Gasoline is injected into each engine cylinder and ignited by a spark plug after air and the atomized fuel mix. With conventional port injection, the fuel is injected in the manifold to mix with air before entering the cylinders.
There are two types of GDI engines. Lean-burn GDI uses less gasoline in the mix than the theoretical, or stoichiometric, ideal. Lean-burn engines are very fuel efficient at low speeds, but high-sulfur gasoline can increase NOx emissions. The NOx levels must be lowered using a self-regenerating catalytic converter, which only works well on low-sulfur gasoline.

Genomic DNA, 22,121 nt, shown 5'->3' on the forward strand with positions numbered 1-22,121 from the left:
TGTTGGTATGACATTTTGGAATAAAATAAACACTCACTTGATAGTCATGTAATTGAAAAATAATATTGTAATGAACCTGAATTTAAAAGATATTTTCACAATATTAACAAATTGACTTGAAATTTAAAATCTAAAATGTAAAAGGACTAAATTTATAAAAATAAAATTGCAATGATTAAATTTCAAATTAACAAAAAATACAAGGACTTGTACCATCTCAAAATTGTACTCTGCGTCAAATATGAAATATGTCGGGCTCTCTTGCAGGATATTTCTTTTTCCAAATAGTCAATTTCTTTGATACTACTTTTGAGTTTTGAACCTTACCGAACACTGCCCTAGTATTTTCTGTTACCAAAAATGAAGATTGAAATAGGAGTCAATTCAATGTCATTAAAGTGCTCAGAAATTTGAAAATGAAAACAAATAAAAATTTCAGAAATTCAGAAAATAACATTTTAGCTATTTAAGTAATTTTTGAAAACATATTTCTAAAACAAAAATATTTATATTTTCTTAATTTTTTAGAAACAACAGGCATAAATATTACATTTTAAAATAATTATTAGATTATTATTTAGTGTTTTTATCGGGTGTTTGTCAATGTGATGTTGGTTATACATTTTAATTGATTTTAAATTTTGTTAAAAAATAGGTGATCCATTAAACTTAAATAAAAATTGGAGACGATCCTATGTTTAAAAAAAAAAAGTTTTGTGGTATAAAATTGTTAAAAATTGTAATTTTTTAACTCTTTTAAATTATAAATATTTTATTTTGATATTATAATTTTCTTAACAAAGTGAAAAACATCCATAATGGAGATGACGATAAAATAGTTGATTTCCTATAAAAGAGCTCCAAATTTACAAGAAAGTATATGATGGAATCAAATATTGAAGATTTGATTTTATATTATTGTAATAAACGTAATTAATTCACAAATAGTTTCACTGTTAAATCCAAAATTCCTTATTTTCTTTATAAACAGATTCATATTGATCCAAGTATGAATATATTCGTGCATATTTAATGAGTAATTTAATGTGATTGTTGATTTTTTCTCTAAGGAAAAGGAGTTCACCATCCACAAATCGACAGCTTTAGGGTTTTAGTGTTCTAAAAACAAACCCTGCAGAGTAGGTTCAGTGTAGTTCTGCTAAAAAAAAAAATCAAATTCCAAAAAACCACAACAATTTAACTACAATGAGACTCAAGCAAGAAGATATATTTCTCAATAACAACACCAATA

Homogeneous GDI engines use only the amount of air necessary to completely burn the fuel in the cylinder. The air-fuel mixture must be very uniform to avoid emitting partially burned fuel. Fuel consumption improves less but performance and especially low-end torque are greater.